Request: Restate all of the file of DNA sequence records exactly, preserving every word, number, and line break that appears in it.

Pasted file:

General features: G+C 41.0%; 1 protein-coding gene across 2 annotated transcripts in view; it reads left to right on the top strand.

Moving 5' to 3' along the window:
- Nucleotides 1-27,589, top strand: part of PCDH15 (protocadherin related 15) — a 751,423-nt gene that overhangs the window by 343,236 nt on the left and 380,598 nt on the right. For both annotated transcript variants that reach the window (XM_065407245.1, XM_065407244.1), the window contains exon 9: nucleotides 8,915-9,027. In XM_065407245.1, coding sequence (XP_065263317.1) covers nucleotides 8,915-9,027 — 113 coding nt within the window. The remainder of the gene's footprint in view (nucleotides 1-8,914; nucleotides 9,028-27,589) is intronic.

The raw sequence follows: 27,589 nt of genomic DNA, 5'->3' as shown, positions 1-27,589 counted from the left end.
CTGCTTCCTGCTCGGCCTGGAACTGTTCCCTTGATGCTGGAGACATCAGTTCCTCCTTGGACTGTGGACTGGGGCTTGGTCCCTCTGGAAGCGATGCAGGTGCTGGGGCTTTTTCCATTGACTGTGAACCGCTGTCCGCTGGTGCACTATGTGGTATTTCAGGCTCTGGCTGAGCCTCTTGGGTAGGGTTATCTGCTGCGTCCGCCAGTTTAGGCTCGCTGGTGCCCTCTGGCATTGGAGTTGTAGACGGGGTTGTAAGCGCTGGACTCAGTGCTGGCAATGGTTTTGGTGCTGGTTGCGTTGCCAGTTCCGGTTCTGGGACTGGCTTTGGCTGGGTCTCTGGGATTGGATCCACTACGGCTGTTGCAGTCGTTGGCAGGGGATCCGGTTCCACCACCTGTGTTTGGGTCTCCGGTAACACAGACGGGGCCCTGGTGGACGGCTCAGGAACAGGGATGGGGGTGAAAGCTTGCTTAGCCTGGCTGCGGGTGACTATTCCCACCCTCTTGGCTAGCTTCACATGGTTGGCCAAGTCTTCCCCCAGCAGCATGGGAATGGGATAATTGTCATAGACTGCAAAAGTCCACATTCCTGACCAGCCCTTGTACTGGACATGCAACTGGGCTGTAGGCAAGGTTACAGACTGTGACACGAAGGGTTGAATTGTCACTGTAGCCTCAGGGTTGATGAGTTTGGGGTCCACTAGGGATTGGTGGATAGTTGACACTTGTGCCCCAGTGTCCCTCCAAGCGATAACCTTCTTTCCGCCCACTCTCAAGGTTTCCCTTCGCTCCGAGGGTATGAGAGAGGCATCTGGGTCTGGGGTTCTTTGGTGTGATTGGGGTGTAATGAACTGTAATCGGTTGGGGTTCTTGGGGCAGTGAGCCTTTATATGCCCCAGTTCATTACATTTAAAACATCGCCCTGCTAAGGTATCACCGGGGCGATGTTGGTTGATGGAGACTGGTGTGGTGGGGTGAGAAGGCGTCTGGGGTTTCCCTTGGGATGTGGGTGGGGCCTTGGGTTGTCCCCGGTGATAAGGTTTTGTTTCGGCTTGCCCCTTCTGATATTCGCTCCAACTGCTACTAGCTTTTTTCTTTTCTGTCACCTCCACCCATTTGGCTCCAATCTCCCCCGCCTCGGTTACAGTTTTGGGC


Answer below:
General features: G+C 41.0%; 1 protein-coding gene across 2 annotated transcripts in view; it reads left to right on the top strand.

Moving 5' to 3' along the window:
- Nucleotides 1-27,589, top strand: part of PCDH15 (protocadherin related 15) — a 751,423-nt gene that overhangs the window by 343,236 nt on the left and 380,598 nt on the right. For both annotated transcript variants that reach the window (XM_065407245.1, XM_065407244.1), the window contains exon 9: nucleotides 8,915-9,027. In XM_065407245.1, coding sequence (XP_065263317.1) covers nucleotides 8,915-9,027 — 113 coding nt within the window. The remainder of the gene's footprint in view (nucleotides 1-8,914; nucleotides 9,028-27,589) is intronic.

The raw sequence follows: 27,589 nt of genomic DNA, 5'->3' as shown, positions 1-27,589 counted from the left end.
CTGCTTCCTGCTCGGCCTGGAACTGTTCCCTTGATGCTGGAGACATCAGTTCCTCCTTGGACTGTGGACTGGGGCTTGGTCCCTCTGGAAGCGATGCAGGTGCTGGGGCTTTTTCCATTGACTGTGAACCGCTGTCCGCTGGTGCACTATGTGGTATTTCAGGCTCTGGCTGAGCCTCTTGGGTAGGGTTATCTGCTGCGTCCGCCAGTTTAGGCTCGCTGGTGCCCTCTGGCATTGGAGTTGTAGACGGGGTTGTAAGCGCTGGACTCAGTGCTGGCAATGGTTTTGGTGCTGGTTGCGTTGCCAGTTCCGGTTCTGGGACTGGCTTTGGCTGGGTCTCTGGGATTGGATCCACTACGGCTGTTGCAGTCGTTGGCAGGGGATCCGGTTCCACCACCTGTGTTTGGGTCTCCGGTAACACAGACGGGGCCCTGGTGGACGGCTCAGGAACAGGGATGGGGGTGAAAGCTTGCTTAGCCTGGCTGCGGGTGACTATTCCCACCCTCTTGGCTAGCTTCACATGGTTGGCCAAGTCTTCCCCCAGCAGCATGGGAATGGGATAATTGTCATAGACTGCAAAAGTCCACATTCCTGACCAGCCCTTGTACTGGACATGCAACTGGGCTGTAGGCAAGGTTACAGACTGTGACACGAAGGGTTGAATTGTCACTGTAGCCTCAGGGTTGATGAGTTTGGGGTCCACTAGGGATTGGTGGATAGTTGACACTTGTGCCCCAGTGTCCCTCCAAGCGATAACCTTCTTTCCGCCCACTCTCAAGGTTTCCCTTCGCTCCGAGGGTATGAGAGAGGCATCTGGGTCTGGGGTTCTTTGGTGTGATTGGGGTGTAATGAACTGTAATCGGTTGGGGTTCTTGGGGCAGTGAGCCTTTATATGCCCCAGTTCATTACATTTAAAACATCGCCCTGCTAAGGTATCACCGGGGCGATGTTGGTTGATGGAGACTGGTGTGGTGGGGTGAGAAGGCGTCTGGGGTTTCCCTTGGGATGTGGGTGGGGCCTTGGGTTGTCCCCGGTGATAAGGTTTTGTTTCGGCTTGCCCCTTCTGATATTCGCTCCAACTGCTACTAGCTTTTTTCTTTTCTGTCACCTCCACCCATTTGGCTCCAATCTCCCCCGCCTCGGTTACAGTTTTGGGC